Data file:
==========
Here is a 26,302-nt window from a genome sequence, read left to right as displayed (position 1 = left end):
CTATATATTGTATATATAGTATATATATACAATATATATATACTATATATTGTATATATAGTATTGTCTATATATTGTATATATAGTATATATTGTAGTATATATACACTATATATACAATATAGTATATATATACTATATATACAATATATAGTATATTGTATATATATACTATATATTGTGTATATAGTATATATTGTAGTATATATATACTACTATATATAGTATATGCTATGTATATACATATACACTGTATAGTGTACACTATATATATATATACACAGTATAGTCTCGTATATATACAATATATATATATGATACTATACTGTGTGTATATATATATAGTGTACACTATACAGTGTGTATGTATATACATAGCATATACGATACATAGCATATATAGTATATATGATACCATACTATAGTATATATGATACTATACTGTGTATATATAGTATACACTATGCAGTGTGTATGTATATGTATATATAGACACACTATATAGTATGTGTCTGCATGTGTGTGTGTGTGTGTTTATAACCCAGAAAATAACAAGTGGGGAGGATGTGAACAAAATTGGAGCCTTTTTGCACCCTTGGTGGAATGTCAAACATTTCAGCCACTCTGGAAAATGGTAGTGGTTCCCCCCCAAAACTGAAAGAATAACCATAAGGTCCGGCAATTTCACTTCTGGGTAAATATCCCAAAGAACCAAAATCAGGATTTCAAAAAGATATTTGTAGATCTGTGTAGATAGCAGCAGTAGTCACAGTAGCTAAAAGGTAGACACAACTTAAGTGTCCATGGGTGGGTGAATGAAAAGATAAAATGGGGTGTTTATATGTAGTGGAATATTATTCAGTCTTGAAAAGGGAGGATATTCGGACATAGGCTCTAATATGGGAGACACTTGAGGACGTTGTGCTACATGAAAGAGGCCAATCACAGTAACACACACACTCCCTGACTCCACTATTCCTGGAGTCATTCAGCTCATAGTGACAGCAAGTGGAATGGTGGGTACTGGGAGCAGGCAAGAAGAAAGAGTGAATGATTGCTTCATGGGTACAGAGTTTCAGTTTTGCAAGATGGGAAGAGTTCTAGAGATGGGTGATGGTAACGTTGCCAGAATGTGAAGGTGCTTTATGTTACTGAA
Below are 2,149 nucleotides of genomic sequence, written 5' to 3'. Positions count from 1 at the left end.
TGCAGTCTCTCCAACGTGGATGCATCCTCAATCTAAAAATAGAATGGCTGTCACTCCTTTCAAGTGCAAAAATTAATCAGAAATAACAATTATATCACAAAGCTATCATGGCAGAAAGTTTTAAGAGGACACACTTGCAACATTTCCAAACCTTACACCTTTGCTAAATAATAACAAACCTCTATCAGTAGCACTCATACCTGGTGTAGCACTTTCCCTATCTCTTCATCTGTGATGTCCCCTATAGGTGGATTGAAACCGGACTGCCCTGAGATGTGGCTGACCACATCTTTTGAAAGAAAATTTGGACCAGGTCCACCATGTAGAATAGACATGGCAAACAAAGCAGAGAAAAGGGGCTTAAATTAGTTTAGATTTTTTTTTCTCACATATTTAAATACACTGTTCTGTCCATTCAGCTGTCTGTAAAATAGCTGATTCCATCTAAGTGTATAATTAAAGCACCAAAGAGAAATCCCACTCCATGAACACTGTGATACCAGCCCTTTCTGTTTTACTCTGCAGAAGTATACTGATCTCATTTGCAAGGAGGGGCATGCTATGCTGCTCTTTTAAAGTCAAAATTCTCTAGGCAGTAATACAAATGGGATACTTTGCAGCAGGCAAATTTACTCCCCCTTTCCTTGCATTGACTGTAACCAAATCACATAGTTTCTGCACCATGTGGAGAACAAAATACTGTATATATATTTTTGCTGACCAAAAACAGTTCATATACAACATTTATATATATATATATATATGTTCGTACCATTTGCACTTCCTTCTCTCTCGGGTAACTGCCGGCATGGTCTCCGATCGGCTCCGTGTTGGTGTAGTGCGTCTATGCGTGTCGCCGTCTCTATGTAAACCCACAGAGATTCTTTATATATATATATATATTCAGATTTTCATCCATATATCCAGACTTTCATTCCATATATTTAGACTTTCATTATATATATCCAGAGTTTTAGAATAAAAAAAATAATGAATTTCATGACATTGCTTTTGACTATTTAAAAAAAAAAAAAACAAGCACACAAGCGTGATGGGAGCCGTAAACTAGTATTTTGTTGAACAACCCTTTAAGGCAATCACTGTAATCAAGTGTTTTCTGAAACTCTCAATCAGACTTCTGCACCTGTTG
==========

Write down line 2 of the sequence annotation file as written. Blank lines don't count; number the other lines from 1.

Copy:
CTATATATTGTATATATAGTATATATATACAATATATATATACTATATATTGTATATATAGTATTGTCTATATATTGTATATATAGTATATATTGTAGTATATATACACTATATATACAATATAGTATATATATACTATATATACAATATATAGTATATTGTATATATATACTATATATTGTGTATATAGTATATATTGTAGTATATATATACTACTATATATAGTATATGCTATGTATATACATATACACTGTATAGTGTACACTATATATATATATACACAGTATAGTCTCGTATATATACAATATATATATATGATACTATACTGTGTGTATATATATATAGTGTACACTATACAGTGTGTATGTATATACATAGCATATACGATACATAGCATATATAGTATATATGATACCATACTATAGTATATATGATACTATACTGTGTATATATAGTATACACTATGCAGTGTGTATGTATATGTATATATAGACACACTATATAGTATGTGTCTGCATGTGTGTGTGTGTGTGTTTATAACCCAGAAAATAACAAGTGGGGAGGATGTGAACAAAATTGGAGCCTTTTTGCACCCTTGGTGGAATGTCAAACATTTCAGCCACTCTGGAAAATGGTAGTGGTTCCCCCCCAAAACTGAAAGAATAACCATAAGGTCCGGCAATTTCACTTCTGGGTAAATATCCCAAAGAACCAAAATCAGGATTTCAAAAAGATATTTGTAGATCTGTGTAGATAGCAGCAGTAGTCACAGTAGCTAAAAGGTAGACACAACTTAAGTGTCCATGGGTGGGTGAATGAAAAGATAAAATGGGGTGTTTATATGTAGTGGAATATTATTCAGTCTTGAAAAGGGAGGATATTCGGACATAGGCTCTAATATGGGAGACACTTGAGGACGTTGTGCTACATGAAAGAGGCCAATCACAGTAACACACACACTCCCTGACTCCACTATTCCTGGAGTCATTCAGCTCATAGTGACAGCAAGTGGAATGGTGGGTACTGGGAGCAGGCAAGAAGAAAGAGTGAATGATTGCTTCATGGGTACAGAGTTTCAGTTTTGCAAGATGGGAAGAGTTCTAGAGATGGGTGATGGTAACGTTGCCAGAATGTGAAGGTGCTTTATGTTACTGAA